short debate featuring him and Pastor Mark.
I began with the video she shared with me on one of his meditations regarding gratitude. It was a 2:42 minute clip and the comments below were just astounding. Regardless of what you believe about him and his teaching, the man has had an impact on thousands, if not millions, of lives. I plan on writing more in the future regarding this impact, but this post doesn't have anything to do with that.
After watching the video, I went to the sidebar to watch some more videos. There are some videos that related and of course there's always those "featured" videos that are outlandish and completely out of left field. The one that caught my eye the most was titled Richard Dawkins Exposes Charlatan Deepak Chopra. The reason I wanted to watch it was because these are two men who I know aren't Christians and wouldn't even come close to saying that they are. Yet, even in the commonality of not being Christians, they were at odds. I thought it would be a video that just featured Dawkins attacking Chopra's approach toward the world, so I was surprised when near the end there was a brief exchange between Dawkins and Chopra. They go back and forth, primarily on issues of objectivity, which is Dawkins' position and subjectivity, which is Chopra's position.
My curiosity was peaked. What next? This led me down the trail of a number of videos featuring these two men. I had not been aware that public disagreement and vitriol were waving back and forth between these two men. Instead of following the trail, I checked out Chopra's public apology to Dawkins. You can see it for yourself here.
First, I have to say I'm super impressed with Chopra's willingness to make this apology. As far as I can tell it is sincere and genuine. He seeks to be humble and while he may get into some unnecessary details and others may see it as a ploy for legal reasons, I thought it was a strong move by Chopra to make a public apology for public actions. Second, I can't believe this cat is 65 years old. Dude looks like he will be living another 65 years. Especially with those glasses. He's got some style.
Now, to what Chopra gets right. It is so crucial that all of us see this. It's the one essential truth that Chopra teaches that all of us can actually nod our heads in affirmation. If we miss it, then we miss one of the most important aspects to how we think, talk, interact, believe, and live in this world.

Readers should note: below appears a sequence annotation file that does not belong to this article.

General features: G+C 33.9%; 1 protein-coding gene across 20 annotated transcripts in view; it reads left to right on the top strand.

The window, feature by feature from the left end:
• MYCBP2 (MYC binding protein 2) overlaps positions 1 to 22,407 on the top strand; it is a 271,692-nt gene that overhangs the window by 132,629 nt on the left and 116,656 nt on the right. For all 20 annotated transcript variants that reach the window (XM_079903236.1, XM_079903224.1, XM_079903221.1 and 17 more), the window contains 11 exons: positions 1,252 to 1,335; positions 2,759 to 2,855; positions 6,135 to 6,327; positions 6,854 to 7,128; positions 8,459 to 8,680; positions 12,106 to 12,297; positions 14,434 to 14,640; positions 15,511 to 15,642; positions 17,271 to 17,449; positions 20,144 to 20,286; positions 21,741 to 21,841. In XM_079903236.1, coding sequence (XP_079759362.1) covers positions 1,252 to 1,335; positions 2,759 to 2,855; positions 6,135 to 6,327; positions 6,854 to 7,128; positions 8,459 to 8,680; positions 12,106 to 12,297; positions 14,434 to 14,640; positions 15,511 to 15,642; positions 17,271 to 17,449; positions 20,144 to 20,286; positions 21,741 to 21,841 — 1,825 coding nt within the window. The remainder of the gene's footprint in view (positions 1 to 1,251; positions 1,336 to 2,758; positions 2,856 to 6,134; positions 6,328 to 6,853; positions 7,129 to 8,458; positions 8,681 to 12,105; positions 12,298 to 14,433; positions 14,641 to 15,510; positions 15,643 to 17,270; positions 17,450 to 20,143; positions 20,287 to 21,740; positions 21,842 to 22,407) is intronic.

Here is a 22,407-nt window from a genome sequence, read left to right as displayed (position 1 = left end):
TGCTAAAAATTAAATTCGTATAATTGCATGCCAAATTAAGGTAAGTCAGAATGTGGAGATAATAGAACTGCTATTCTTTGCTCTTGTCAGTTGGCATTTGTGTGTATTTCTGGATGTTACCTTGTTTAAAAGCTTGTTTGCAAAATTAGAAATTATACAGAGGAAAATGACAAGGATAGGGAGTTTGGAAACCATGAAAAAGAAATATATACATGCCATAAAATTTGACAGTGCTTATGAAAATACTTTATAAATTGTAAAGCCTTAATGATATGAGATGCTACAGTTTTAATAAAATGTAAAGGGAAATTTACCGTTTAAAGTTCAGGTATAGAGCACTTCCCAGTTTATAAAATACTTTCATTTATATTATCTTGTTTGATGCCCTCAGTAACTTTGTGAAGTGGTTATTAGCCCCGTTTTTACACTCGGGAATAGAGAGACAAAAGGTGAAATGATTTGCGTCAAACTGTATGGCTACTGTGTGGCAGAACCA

What is it? Deepak says it as clearly as anyone can as he speaks about the differences between him and Dawkins: "We represent two different worldviews." Again, in this blog I'm not going to get into what the worldviews are, though I plan sharing more about Deepak's later. But the key word we cannot miss is "worldviews." The big idea here is that Chopra, Dawkins, you, me, and everyone else in the world without exception has a worldview. This is the one absolutely essential truth on which I wholeheartedly I agree with Chopra and I trust you agree with him to0. Your worldview requires it of you. Boom.
So, what is a worldview? We get our term from the German, Weltanschauung, which literally means "worldview," but is intended to express a comprehensive conception or image of the universe and of humanity's relation to it. In other words, worldview is the set of glasses by which we see the world and try to explain everything around us. Deepak's got a set of stylish ones on right now. These glasses never come off, meaning we are constantly interpreting every little detail of everyday through them. It is all-encompassing and flows through every thought we have.
Here's another way of thinking about worldviews. Consider the Periodic Table. The Periodic Table in chemistry shows us the fundamental elements that make up all of what we know in material existence. There is nothing that exists materially that doesn't have something of those elements in it. They are the fundamental building blocks of everything else. So think of a worldview like the Periodic Table. The elements make up all aspects of your life - who you're going to marry, what kind of job you're going to take, how you're going to raise your children, where you will live, your views on God, your belief about love, equality, justice, and so on. Nothing goes untouched without those elements.
Here is where we get confused. So often we believe we're all functioning off the same Periodic Table, but just choose different elements by which to live. So we look at the element of "love" for example and think that we're working with the same one. But, in fact, we're not. When it comes to differing worldviews we are not working from the same Periodic Table, but two completely different ones. The elements that make up one worldview are not like the elements that make up another. That's why when we use the word "love" we have to figure out what each worldview actually means by it because as soon as that question is raised we see how different our definitions of the word actually are. It would be clear in just a few seconds that this is the case between Chopra and Dawkins. These two men don't copout and say, "we are just saying the same thing in different ways" or "why can't we just put this behind us." They can't even say "let's just love each other" because they would disagree on what that means.
So you and I have to understand first, that we have a worldview, whether or not we know it. Second, if we aren't aware of what our worldview is, we should come to know and be able to articulate what the elements are. This is super helpful when having conversations or getting into a debate and I do think we should be both conversing and debating our worldviews because there are massive implications.
The truth of having a worldview is the one thing I can absolutely agree with Deepak Chopra on, even if I think everything else is nonsense.
By His Grace.